Daily Stock Market Reports

The markets are volatile: What should investors do?

NEW DELHI: Indian equity markets have corrected 13 percent from the peak recorded in October and analysts expect the market to remain choppy throughout this year due to geopolitical tension in Russia-Ukraine and its implications in commodity markets, especially oil and gas. Closer to home, the Reserve Bank of India has planned to hike rates to tame stubbornly high inflation, which may have not been completely discounted yet by the markets.
In the Greed & Fear newsletter, Jefferies’ Christopher Wood said that while both China and India are facing issues, inflation is a bigger problem for India. “China currently has some problems, inflation is not one of them… Inflation, however, is becoming more of an issue in India where CPI has now been above the Reserve Bank of India’s threshold of 6 per cent for the past three months. CPI in March was 6.95 per cent YoY, the highest figure since October 2020.”
And, since the Russia-Ukraine war is showing no signs of settlement, the volatility has escalated in Indian markets. Both the benchmark indices- BSE Sensex and NSE Nift- have corrected over 14% from their lifetime highs earlier this calendar year. Reasons for the market correction may be attributed to geopolitical tensions, high inflation, subsequent rising bond yields, aggressive selling by FIIs, rise in crude oil prices, and an appreciating USD. India is not alone in this correction. US stocks have fallen sharply as well, with US benchmark indices correcting on an average between 10-15% from their highs in Jan-2022.
Global markets have experienced such corrections in the past war-like situations and had recovered subsequently. In every war situation in the past – be it the 9/11 attack, Kuwait war, or Korean war- equity Indices had corrected on an average by around 10%-15% and had recovered by 20%-25% in the next six months.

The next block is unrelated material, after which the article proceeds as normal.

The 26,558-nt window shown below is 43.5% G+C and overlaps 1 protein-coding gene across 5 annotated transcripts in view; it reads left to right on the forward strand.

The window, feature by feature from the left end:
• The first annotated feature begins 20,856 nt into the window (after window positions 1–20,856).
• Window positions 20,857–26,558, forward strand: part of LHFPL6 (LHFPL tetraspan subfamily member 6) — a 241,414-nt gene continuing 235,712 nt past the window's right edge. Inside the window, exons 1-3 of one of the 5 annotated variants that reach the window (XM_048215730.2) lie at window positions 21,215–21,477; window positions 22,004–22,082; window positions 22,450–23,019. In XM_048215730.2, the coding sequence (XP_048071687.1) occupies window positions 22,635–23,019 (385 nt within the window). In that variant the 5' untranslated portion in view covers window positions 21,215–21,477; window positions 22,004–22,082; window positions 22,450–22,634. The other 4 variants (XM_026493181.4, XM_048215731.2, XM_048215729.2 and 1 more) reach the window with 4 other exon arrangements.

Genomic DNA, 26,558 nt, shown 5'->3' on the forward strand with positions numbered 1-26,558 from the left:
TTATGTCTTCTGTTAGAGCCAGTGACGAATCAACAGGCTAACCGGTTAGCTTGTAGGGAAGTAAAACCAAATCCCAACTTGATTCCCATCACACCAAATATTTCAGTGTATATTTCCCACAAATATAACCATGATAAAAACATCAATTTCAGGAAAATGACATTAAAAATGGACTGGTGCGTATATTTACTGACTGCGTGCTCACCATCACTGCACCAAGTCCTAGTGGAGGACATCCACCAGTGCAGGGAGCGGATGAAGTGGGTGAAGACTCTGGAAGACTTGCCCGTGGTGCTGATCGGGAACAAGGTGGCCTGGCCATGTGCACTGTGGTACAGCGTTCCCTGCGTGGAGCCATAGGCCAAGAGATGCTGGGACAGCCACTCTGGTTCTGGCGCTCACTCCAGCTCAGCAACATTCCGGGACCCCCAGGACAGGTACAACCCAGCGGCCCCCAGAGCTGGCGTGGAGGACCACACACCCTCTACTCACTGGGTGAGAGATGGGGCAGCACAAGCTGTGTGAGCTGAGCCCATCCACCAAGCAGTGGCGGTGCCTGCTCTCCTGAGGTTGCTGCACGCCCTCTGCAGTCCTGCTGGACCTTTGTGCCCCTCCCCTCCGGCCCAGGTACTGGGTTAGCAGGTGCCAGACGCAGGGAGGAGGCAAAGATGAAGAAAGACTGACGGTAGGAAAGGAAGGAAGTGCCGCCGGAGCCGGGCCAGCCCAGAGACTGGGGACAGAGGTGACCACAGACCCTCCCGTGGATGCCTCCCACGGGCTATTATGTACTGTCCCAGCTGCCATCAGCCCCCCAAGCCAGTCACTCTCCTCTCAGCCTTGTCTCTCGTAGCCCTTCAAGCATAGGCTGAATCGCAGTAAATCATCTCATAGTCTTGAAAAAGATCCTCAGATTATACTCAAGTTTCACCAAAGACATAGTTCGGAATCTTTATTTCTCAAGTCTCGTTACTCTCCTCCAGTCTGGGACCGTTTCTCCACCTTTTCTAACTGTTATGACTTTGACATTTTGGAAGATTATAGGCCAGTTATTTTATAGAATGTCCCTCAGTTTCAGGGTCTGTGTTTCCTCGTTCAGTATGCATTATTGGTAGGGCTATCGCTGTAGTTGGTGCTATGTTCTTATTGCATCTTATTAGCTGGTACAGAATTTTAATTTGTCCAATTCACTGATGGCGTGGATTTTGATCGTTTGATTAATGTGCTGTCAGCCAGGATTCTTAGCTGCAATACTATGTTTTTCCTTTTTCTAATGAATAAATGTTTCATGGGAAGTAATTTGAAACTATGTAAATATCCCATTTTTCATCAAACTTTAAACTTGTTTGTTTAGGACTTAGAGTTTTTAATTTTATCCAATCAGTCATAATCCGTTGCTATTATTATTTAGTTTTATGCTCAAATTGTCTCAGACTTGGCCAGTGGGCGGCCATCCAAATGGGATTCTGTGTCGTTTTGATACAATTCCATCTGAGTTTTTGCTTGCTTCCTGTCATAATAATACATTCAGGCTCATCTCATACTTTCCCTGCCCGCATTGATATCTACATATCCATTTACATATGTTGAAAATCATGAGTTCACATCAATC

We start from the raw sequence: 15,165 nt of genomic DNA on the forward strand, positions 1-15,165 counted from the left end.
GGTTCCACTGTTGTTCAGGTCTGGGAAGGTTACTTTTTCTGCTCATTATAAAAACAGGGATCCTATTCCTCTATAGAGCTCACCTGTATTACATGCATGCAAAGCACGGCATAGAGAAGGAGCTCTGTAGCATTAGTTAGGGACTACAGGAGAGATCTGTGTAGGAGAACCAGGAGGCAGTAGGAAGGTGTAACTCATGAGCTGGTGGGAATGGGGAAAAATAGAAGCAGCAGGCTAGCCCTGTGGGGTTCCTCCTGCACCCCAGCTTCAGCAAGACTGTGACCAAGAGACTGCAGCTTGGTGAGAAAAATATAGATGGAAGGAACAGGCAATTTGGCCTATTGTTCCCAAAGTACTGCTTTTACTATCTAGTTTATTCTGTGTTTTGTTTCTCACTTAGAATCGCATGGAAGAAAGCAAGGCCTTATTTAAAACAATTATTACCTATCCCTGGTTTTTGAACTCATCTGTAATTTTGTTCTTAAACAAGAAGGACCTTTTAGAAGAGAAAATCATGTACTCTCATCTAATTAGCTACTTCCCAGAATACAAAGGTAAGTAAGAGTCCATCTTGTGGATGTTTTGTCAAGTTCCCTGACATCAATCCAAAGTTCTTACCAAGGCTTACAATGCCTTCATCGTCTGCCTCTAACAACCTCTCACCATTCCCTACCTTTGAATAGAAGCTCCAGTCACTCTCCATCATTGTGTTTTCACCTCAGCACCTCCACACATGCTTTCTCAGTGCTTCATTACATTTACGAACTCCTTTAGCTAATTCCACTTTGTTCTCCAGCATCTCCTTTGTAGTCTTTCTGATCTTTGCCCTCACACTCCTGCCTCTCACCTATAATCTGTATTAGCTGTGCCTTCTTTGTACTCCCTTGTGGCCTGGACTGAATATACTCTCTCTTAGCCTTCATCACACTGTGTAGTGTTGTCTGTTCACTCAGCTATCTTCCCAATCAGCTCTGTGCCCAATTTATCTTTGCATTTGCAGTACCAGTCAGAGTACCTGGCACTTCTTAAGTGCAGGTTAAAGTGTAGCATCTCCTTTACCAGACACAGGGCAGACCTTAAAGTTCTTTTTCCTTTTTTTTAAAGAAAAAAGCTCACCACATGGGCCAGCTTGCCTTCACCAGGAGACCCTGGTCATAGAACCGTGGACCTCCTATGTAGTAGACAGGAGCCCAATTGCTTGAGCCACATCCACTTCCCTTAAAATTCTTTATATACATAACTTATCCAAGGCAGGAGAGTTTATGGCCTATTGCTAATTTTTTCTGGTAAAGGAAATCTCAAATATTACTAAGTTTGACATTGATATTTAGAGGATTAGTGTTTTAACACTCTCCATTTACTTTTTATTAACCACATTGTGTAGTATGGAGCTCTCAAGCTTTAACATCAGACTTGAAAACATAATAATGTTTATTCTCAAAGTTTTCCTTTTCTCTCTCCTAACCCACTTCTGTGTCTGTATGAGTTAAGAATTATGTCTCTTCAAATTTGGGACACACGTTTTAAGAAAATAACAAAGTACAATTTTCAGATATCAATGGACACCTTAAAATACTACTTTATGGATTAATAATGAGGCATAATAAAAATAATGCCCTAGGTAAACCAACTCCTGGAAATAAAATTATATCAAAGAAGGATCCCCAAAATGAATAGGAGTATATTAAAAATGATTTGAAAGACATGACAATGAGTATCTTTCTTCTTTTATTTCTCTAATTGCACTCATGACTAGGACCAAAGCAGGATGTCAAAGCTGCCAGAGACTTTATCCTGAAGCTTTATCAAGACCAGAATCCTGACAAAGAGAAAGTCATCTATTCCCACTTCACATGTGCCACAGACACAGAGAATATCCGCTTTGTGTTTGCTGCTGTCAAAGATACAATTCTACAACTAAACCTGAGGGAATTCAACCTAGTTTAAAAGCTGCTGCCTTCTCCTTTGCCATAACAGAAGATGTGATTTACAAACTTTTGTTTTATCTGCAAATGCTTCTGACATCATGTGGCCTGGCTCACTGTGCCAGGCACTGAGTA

According to analysts, the market correction should be looked at as windows of opportunity. In the past, whenever there has been a deep correction in the market, the indices have jumped back to their previous levels and more, in the period just after the correction.


Table by Azuke Strategies

Use the dip to buy stocks with strong fundamentals
“Investors should buy stocks with strong fundamentals, impeccable management, and having profitable businesses. More importanly, they should avoid fresh purchases in Mid and Small-cap segments and only buy in tranches. From a sectorial perspective, investors should add BSFI, IT, and infrastructure stocks. Gold can be added but it should bot be more than 5-7% of the portfolio to absorb market volatility. In general, people should maintain 10%-15% in cash and exit stocks where long-term prospects do not look promising. One’s SIPs should not stop, ” said haitali Dutta, founder, AZUKE Personal Finance Advisory.
Get rid of low-quality stocks
Another sound advice is that investors should use the correction to get rid of low-quality stocks in their portfolio and accumulate good quality stocks.